How ‘Bardo’ Turns Collapsing Into Choreography

Alejandro G. Iñárritu narrates a sequence from his Netflix film “Bardo, False Chronicle of a Handful of Truths,” where multiple people drop to the ground in Mexico City.

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By Mekado Murphy

In “Anatomy of a Scene,” we ask directors to reveal the secrets that go into making key scenes in their movies. See new episodes in the series on Fridays. You can also watch our collection of more than 150 videos on YouTube and subscribe to our YouTube channel.

In one of the many ambitious scenes from “Bardo, False Chronicle of a Handful of Truths” (streaming on Netflix), the lead character, Silverio Gama (Daniel Giménez Cacho), comes across a woman who has collapsed on a Mexico City sidewalk. Most passers-by don’t seem to notice her. When someone asks if she is dead, she replies, “I’m not dead. I’m missing.” Soon after, other individuals, one by one, begin collapsing on the sidewalk and in the streets. By the end of this fever dream of a sequence, hundreds of people are on the ground.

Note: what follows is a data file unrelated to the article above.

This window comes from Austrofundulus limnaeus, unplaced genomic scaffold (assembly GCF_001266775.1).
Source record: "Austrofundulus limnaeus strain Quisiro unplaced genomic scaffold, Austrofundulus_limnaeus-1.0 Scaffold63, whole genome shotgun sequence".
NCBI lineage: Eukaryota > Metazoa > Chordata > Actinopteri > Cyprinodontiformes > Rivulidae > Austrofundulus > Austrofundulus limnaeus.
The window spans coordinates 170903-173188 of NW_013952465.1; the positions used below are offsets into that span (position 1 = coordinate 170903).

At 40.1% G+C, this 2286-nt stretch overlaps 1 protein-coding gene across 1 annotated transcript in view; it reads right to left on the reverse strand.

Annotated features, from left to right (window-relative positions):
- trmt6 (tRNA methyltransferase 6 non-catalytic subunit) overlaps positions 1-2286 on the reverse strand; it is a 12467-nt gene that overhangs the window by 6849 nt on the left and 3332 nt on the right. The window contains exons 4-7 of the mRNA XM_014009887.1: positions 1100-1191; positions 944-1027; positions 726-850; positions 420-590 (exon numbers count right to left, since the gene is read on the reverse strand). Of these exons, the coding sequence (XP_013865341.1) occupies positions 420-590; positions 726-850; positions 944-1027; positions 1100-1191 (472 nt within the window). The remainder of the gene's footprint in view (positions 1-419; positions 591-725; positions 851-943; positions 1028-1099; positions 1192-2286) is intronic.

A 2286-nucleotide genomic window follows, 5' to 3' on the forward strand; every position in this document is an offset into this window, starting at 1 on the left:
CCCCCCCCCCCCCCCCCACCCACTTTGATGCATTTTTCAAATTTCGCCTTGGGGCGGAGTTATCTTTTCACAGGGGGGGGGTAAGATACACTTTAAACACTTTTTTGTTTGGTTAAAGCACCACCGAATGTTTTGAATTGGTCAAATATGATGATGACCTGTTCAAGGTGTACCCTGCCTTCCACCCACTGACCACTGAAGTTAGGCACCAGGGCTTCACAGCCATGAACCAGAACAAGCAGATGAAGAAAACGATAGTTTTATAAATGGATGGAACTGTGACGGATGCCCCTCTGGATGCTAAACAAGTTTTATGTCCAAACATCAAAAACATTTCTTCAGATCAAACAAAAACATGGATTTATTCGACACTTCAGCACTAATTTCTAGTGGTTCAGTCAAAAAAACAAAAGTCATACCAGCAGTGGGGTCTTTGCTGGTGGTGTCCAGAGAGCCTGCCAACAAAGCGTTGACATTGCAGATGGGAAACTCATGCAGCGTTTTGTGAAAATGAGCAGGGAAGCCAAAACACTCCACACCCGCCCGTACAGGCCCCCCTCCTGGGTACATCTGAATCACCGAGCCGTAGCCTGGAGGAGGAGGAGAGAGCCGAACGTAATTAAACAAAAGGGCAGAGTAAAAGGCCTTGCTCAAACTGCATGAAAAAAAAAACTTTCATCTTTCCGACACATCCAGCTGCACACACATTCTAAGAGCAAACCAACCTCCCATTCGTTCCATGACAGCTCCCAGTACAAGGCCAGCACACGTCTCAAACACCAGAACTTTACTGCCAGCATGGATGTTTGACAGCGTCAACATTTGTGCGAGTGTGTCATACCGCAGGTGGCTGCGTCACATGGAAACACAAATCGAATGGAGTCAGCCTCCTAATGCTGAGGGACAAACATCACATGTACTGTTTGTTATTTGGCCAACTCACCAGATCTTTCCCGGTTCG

Narrating the moment, the director Alejandro G. Iñárritu said he wanted to call attention to the thousands of Mexicans who have gone missing over the last decade. He said the scene required 300 extras along with 20 dancers who, guided by the choreography of Priscila Hernández, fell in a precise way that seemed like a dangerous collapse.

Read the review of “Bardo.”

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